This course is designed to introduce students to their First Amendment rights to freedom of religion, freedom of expression, freedom of the press, freedom of assembly and freedom to petition. It will also explore citizens' corresponding responsibilities and our frequent disagreements over these rights and responsibilities. Through course assignments students will develop a greater capacity to engage in civic activities by understanding the First Amendment, being able to more fully articulate their personal view of their First Amendment rights and responsibilities, refining their research and analysis skills, and developing their expertise in oral argumentation.

Full course description for Individual Rights and Public Discourse

The purpose of this course is to educate and encourage the development of globally competent and active citizens and leaders who will be able to contribute to improving social issues. The course is designed to provide students with the knowledge, skills, and attitudes to be engaged, responsible, and effective members of a globally interdependent society. Students will reflect on their role as an active citizen in a democracy while exploring how social, racial, political, geographical, and other factors influence current and future challenges a community needs to address. This course will have a community engaged learning component.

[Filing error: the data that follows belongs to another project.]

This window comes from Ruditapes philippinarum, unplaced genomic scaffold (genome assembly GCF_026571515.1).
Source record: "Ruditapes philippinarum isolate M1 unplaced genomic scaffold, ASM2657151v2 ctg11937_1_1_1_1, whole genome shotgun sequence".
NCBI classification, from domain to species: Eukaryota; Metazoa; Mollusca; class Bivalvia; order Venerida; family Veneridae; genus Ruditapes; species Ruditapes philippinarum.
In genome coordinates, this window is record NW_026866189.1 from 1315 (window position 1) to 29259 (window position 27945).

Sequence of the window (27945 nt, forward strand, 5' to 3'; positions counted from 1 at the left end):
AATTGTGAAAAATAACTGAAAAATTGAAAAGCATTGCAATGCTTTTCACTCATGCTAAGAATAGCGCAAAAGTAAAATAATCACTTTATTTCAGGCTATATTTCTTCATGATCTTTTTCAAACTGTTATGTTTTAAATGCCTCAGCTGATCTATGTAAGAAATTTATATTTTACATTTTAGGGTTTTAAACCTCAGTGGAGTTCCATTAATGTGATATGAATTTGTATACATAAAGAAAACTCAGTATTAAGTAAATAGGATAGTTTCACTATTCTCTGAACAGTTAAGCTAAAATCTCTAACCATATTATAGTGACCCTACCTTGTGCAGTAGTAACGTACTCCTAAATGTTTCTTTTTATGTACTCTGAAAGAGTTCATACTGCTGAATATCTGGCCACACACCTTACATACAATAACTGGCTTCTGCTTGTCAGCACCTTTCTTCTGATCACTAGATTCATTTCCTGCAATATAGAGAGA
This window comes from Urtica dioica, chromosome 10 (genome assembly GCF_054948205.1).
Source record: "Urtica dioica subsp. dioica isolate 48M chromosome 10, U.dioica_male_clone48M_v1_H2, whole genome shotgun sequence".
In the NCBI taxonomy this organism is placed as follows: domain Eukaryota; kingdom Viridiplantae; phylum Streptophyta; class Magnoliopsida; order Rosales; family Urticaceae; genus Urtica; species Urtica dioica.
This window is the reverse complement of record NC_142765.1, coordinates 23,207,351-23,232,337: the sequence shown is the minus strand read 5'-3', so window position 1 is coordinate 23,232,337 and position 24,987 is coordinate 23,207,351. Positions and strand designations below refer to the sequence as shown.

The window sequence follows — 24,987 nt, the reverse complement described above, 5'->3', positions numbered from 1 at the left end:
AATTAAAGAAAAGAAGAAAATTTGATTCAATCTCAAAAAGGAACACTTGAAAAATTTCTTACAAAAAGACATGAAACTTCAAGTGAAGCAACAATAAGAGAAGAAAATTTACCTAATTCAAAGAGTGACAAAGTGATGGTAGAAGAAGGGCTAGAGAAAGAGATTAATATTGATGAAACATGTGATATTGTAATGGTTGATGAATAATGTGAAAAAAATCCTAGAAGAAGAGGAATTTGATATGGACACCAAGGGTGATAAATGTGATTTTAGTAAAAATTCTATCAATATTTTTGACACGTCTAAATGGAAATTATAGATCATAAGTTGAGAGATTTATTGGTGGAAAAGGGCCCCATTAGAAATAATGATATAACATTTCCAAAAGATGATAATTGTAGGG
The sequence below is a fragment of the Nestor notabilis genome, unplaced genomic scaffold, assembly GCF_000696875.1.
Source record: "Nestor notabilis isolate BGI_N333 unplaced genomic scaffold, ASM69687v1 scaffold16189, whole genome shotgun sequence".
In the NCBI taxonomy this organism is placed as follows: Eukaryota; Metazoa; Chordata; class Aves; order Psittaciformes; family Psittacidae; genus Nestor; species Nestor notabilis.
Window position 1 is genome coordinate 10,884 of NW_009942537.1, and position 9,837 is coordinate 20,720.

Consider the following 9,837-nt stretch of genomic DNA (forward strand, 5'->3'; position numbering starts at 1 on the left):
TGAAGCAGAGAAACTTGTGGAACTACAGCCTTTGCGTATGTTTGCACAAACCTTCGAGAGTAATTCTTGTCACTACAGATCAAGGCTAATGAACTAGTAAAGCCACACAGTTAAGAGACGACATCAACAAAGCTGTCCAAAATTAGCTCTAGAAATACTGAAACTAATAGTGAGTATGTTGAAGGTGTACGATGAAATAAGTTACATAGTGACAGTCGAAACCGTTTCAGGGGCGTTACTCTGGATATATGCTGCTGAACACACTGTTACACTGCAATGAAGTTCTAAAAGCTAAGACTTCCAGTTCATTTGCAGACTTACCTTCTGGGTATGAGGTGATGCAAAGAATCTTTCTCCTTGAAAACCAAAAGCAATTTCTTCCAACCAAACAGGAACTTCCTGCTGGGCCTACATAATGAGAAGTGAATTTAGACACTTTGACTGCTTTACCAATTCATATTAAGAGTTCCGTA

Full course description for Citizenship: Community Involvement

This class focuses on the history and background of the social and environmental issues confronting racial and ethnic communities in the United States. Students learn about the practice and politics of ecological inequality, community initiatives which have developed to combat such inequality, and how environmental justice has emerged as a viable and powerful political movement. This course is useful to students interested in environment and public policy as well as racial and ethnic studies.

Full course description for Environmental Justice and Public Policy